At my advanced age (even allowing for the likelihood that my age is the new ten years younger), this can look a little odd. A friend, a woman of roughly the same age as me, was describing a recent (perhaps current) case in which an elderly entertainer was being prosecuted for an (alleged) offence that amounted (my friend said) to putting a hand on the leg of a younger person. Now, we're all good at jumping to conclusions these days, so I needn't spell out that the elderly entertainer is male, although perhaps I should say that the younger person is female. My friend's point was that the alleged offence didn't seem to merit the attention it was getting.
My friend and I are the new young, or perhaps the new middle-aged, and there is a long tradition of "in my day" views expressed by "you're not old!" people like us. But we talked more about the inflexibility of belief these days. Admittedly, we talked a little about that young scamp who's taken the White House and caused such a ruckus. And a little about the likely professional life of that elderly entertainer in his prime - performing in crowded studios, probably jostled by youngsters only too keen to get their hands on him and vice-versa. We did talk, at some length, about prosecuting the crimes of the past as a cheaper and easier alternative to investigating today's crimes for cash-strapped police forces.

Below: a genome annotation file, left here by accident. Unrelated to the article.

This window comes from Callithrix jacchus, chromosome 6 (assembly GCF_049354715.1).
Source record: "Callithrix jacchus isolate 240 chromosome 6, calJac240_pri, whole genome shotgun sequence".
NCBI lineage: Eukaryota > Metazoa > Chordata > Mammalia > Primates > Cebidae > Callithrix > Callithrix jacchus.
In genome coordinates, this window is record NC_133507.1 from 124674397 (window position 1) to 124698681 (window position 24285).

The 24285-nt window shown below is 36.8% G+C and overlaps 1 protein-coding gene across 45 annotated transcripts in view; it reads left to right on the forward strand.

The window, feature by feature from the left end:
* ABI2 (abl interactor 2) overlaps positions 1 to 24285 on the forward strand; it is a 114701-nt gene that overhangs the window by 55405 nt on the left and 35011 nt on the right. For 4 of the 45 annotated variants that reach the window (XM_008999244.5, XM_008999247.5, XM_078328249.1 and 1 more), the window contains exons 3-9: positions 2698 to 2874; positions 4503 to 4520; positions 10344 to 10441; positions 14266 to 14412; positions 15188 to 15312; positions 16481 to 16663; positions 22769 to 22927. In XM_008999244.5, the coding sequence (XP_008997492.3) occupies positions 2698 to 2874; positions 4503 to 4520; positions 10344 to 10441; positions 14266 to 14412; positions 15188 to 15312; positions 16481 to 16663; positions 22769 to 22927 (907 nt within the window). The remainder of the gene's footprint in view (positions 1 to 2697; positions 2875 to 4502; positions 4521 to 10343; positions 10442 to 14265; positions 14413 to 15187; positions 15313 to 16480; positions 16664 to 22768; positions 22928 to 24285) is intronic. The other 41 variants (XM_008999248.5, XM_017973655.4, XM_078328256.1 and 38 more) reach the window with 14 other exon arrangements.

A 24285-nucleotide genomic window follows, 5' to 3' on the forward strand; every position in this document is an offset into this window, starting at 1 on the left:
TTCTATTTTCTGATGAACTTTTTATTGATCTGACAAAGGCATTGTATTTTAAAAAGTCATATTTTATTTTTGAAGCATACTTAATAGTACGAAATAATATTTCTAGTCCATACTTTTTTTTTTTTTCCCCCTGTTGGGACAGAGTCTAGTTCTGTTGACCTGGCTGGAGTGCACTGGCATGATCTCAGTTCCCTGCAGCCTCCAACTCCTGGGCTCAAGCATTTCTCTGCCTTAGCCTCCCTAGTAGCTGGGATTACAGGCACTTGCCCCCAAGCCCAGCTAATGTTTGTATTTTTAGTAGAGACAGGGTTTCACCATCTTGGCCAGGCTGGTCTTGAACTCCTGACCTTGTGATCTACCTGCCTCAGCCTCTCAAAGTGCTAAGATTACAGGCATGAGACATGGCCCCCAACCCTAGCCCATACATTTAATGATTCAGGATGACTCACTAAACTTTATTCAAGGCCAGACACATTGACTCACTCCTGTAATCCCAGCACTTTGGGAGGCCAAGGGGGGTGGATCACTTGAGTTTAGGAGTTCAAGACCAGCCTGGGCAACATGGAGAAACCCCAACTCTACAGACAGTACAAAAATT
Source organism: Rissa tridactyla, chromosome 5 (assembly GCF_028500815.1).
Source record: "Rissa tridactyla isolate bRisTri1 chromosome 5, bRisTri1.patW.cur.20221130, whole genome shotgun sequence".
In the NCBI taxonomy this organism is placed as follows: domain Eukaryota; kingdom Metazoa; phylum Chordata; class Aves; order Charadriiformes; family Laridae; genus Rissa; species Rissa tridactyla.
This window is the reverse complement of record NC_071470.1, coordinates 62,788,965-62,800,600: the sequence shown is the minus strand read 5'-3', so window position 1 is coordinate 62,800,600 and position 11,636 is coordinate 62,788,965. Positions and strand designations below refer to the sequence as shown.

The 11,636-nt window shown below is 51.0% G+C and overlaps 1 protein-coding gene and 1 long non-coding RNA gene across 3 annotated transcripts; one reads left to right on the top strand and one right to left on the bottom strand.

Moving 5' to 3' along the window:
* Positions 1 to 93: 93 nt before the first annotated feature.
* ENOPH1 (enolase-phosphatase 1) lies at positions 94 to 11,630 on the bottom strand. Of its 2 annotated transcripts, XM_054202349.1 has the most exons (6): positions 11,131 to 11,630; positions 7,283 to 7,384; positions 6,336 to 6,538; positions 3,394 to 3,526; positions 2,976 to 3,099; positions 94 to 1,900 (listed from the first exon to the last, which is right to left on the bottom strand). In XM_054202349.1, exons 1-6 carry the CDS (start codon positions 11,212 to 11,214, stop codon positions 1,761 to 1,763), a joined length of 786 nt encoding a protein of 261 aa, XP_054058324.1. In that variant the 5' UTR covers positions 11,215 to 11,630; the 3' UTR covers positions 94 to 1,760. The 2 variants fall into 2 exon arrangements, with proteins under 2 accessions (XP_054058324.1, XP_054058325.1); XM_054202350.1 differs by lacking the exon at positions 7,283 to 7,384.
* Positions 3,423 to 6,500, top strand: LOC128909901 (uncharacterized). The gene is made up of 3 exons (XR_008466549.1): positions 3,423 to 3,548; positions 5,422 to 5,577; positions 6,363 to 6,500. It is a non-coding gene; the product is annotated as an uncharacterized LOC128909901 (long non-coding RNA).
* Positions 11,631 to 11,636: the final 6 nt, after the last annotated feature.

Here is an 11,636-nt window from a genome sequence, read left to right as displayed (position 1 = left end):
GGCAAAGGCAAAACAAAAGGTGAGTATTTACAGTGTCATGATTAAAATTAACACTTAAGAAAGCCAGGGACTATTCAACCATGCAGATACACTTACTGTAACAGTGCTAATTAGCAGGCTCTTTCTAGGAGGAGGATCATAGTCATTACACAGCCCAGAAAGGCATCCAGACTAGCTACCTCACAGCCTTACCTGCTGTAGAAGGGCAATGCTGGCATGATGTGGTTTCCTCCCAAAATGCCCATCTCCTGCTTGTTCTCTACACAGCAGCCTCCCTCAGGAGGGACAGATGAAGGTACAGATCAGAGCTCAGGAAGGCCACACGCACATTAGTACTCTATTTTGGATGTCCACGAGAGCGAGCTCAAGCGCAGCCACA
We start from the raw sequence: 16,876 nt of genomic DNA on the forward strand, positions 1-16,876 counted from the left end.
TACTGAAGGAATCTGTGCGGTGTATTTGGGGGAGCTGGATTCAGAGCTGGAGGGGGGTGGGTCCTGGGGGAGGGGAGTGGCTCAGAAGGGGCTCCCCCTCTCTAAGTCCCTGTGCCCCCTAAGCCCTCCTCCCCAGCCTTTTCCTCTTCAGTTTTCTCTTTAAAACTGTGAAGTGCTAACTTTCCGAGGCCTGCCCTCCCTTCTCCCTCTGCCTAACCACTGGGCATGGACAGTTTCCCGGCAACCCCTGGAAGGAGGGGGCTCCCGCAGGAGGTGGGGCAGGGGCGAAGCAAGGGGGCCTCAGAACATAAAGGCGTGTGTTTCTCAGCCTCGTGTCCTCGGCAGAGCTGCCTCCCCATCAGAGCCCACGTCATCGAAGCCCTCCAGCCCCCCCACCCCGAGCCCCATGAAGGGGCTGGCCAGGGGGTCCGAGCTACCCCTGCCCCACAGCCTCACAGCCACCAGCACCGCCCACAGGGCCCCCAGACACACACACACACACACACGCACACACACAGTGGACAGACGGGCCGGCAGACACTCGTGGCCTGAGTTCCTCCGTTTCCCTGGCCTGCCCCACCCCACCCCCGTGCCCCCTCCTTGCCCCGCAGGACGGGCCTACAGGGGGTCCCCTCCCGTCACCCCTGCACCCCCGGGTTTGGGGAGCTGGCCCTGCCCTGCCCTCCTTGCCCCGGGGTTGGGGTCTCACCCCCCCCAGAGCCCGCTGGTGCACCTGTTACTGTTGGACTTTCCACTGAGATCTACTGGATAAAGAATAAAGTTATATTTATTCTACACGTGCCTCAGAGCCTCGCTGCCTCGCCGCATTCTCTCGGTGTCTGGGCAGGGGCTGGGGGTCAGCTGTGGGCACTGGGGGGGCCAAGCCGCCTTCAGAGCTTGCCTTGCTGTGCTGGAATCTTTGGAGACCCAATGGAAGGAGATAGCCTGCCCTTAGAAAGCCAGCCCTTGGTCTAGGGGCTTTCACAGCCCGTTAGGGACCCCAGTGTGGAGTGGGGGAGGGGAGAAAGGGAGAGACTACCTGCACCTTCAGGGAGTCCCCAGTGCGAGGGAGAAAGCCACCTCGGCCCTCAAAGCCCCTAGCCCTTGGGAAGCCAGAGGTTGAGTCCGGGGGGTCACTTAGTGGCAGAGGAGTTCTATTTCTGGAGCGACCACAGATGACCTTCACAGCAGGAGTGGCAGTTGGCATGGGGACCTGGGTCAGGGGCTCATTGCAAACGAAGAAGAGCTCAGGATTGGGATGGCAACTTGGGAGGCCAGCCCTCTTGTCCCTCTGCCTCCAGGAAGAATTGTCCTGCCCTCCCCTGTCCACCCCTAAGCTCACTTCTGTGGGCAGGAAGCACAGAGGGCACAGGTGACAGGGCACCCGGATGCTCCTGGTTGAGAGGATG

There's a moral hazard, we decided. But mostly, we talked about certainty. About how the now-rejected liberalism of the recent past can see no alternative - apparently asking "why can't they see we're right?" rather than "where did we go wrong?" - and about how much of the world believes in a world different from ours. And yet we stay rigid in our beliefs. We talked about how quickly and completely beliefs and morals, and attitudes change from generation to generation,
Somewhere in this house, probably in a box, I have a mass-market paperback copy of Agatha Christie's And Then There Were None. There have been films, plays, television, radio dramas. It's a popular book. Story, anyway. My paperback, mass-market, popular, probably a bestseller, was published in the seventies, around the time the Apollo programme was shuttling people to the moon and back. Published in the seventies, not so long ago, under its original title.